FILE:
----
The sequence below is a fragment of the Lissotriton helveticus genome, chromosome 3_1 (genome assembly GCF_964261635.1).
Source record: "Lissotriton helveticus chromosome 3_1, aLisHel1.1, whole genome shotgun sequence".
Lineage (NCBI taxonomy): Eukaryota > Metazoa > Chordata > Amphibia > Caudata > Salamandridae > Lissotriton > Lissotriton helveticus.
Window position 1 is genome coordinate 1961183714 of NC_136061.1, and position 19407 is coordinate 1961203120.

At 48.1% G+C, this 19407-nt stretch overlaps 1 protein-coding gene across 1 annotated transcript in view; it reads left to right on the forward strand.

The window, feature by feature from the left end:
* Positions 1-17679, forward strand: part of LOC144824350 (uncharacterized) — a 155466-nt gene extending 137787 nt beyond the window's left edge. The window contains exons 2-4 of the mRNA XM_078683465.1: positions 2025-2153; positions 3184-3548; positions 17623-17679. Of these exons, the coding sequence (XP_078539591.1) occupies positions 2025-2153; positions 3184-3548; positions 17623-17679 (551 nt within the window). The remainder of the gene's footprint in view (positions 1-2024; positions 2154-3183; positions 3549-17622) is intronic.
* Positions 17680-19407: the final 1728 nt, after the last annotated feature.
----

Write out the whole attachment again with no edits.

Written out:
The sequence below is a fragment of the Lissotriton helveticus genome, chromosome 3_1 (genome assembly GCF_964261635.1).
Source record: "Lissotriton helveticus chromosome 3_1, aLisHel1.1, whole genome shotgun sequence".
Lineage (NCBI taxonomy): Eukaryota > Metazoa > Chordata > Amphibia > Caudata > Salamandridae > Lissotriton > Lissotriton helveticus.
Window position 1 is genome coordinate 1961183714 of NC_136061.1, and position 19407 is coordinate 1961203120.

At 48.1% G+C, this 19407-nt stretch overlaps 1 protein-coding gene across 1 annotated transcript in view; it reads left to right on the forward strand.

The window, feature by feature from the left end:
* Positions 1-17679, forward strand: part of LOC144824350 (uncharacterized) — a 155466-nt gene extending 137787 nt beyond the window's left edge. The window contains exons 2-4 of the mRNA XM_078683465.1: positions 2025-2153; positions 3184-3548; positions 17623-17679. Of these exons, the coding sequence (XP_078539591.1) occupies positions 2025-2153; positions 3184-3548; positions 17623-17679 (551 nt within the window). The remainder of the gene's footprint in view (positions 1-2024; positions 2154-3183; positions 3549-17622) is intronic.
* Positions 17680-19407: the final 1728 nt, after the last annotated feature.